Hunt for mystery Edinburgh railway snapper

One of the photos in the collection found by Archie Foley
One of the photos in the collection found by Archie Foley
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HE is the mysterious railway driver whose legacy of photographs opened a window on lost Edinburgh.

A painstaking study of the images has revealed where he lived, his job, even what kind of car he drove – everything but his name.

And now after a year-long quest, the man who discovered the rare collection feels he may finally be on the brink of identifying him.

Archie Foley, 80, of Joppa, found the negatives by chance in a biscuit tin at a collectors’ fair and has been trying to find out more about the photographer ever since.

He said: “When I bought them, the first thing that attracted me was the railway photographs but as I looked at the collection I got caught up in the story.

“He is very family-oriented. He was working-class but his job as an engine driver must have given him a certain social status.

“He is pictured with his family going on trips to the zoo and on picnics. You almost feel you know the person and you want to find out more.

“I wouldn’t say I’m obsessed but I’m determined to bring this to a conclusion and him the credit he deserves for preserving such a wonderful record, not only of work on the railways at a time of great change but scenes of Edinburgh, family life and leisure.”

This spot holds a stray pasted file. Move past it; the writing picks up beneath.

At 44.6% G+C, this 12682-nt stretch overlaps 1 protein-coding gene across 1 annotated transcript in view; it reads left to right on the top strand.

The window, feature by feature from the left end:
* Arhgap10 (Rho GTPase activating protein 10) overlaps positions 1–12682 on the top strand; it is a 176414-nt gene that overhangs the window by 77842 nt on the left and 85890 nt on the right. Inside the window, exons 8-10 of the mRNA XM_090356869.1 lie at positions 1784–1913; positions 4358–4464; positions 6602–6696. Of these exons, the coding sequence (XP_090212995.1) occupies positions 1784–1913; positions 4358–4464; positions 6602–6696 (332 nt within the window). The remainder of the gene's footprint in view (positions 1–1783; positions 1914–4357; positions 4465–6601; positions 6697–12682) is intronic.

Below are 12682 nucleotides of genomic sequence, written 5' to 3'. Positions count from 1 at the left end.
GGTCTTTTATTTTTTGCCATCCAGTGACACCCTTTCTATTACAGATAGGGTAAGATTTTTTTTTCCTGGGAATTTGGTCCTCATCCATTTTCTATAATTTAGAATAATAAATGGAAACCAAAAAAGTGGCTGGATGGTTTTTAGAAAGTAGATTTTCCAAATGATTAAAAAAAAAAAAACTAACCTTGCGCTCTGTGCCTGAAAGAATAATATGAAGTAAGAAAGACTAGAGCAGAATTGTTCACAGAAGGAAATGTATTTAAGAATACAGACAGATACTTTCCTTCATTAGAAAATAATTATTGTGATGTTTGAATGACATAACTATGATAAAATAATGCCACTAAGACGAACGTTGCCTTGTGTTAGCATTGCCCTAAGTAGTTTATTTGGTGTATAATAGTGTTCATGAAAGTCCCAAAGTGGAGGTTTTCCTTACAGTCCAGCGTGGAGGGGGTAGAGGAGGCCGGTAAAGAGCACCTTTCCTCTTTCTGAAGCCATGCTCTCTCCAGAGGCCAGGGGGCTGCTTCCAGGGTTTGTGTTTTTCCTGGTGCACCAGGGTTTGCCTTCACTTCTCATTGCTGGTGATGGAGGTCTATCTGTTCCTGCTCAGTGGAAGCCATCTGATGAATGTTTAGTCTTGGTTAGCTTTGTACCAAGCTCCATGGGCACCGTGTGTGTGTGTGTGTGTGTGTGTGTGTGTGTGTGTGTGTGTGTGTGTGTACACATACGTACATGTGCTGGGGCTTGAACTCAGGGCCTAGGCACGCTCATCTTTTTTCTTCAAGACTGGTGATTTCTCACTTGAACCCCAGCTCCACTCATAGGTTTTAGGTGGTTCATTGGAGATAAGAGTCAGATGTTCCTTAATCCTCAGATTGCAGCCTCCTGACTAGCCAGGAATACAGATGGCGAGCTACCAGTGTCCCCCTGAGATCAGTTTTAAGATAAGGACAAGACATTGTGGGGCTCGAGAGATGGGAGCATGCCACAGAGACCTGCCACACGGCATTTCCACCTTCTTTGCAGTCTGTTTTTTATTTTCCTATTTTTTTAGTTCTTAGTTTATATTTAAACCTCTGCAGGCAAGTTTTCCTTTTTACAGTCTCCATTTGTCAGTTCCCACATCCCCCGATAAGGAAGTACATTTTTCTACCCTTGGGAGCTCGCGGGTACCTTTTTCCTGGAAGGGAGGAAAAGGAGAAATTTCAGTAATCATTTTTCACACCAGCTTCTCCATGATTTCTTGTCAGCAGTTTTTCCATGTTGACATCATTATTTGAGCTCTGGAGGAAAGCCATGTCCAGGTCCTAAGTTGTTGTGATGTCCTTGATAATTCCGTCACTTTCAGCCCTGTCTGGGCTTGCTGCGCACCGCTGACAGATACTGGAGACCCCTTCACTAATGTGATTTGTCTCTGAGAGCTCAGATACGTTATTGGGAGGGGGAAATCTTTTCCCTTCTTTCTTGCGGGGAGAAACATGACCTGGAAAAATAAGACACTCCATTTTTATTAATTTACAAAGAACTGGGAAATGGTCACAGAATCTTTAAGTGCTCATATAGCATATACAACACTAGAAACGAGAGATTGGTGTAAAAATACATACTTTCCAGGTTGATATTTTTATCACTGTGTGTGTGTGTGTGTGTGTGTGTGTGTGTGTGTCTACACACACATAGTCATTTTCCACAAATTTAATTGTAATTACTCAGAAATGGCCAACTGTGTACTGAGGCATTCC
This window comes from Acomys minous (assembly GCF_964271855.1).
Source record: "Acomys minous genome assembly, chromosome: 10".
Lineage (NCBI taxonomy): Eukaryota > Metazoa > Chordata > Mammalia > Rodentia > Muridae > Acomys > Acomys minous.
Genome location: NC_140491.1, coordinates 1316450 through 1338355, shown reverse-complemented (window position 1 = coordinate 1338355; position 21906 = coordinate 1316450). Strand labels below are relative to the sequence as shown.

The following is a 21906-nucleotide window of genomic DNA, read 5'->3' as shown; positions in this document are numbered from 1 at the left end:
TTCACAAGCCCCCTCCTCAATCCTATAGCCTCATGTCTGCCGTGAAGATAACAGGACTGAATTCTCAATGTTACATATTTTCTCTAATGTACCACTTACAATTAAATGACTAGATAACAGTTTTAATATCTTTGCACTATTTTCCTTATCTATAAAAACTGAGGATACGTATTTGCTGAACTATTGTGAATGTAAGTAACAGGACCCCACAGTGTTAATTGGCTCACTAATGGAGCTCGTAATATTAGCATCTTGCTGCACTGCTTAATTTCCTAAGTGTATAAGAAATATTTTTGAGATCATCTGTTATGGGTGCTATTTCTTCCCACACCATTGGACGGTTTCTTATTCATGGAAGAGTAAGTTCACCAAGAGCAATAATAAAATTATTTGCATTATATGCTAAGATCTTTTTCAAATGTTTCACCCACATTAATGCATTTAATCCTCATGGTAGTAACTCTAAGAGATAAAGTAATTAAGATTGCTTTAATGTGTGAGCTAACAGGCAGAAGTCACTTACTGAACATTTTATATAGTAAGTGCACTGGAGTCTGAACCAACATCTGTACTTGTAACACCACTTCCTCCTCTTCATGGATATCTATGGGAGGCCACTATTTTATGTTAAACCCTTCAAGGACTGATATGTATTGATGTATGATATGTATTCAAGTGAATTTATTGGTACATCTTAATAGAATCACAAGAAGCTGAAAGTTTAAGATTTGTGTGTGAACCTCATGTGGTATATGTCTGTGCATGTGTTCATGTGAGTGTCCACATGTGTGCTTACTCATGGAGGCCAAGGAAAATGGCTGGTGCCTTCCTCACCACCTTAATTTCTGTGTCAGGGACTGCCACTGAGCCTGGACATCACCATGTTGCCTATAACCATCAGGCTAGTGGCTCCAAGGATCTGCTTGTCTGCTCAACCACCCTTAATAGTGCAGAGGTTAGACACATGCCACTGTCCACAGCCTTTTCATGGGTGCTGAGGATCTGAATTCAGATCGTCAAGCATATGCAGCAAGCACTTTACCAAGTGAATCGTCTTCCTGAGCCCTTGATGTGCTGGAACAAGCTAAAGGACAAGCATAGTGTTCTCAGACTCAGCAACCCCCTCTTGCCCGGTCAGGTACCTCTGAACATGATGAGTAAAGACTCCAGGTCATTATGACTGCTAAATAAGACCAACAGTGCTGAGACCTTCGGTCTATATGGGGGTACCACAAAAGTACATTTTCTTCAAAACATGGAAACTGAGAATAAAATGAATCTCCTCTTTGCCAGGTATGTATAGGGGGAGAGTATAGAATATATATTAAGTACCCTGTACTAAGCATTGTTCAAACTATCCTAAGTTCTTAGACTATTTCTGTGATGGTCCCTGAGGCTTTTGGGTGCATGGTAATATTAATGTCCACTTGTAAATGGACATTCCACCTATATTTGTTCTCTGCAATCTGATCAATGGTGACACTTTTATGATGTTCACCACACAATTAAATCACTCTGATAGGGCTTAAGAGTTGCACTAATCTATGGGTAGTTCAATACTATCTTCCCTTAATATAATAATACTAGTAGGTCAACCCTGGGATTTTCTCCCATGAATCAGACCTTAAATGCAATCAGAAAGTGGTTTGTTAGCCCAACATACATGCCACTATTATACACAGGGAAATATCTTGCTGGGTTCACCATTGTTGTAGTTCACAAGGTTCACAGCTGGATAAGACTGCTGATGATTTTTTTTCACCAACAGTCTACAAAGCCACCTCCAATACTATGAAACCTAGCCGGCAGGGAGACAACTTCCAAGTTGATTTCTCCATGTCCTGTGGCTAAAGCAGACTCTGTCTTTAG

Scrutinising the pictures, Mr Foley confirmed the photographer was an engine driver working from the Dalry Road depot.

The man lived on Gardner’s Crescent off Morrison Street and had a granddaughter called Anne and daughter called Elspeth, both of whom are named and pictured in the collection.

The pictures, dating from the 1950s and 1960s, show his home and two of the cars he owned during this time – a Morris Minor and an Austin A30.

A selection of the photographs now appear in a book – From Steam to Diesel, Through the Lens of a Scottish Railway Man – which was launched on Saturday as part of the Portobello Book Festival at Portobello High School.

The man who sold the collection didn’t know anything about them and was trying to sell the ornamental tin.

But retired history teacher Mr Foley was intrigued enough to immediately snap them up and develop the unseen pictures.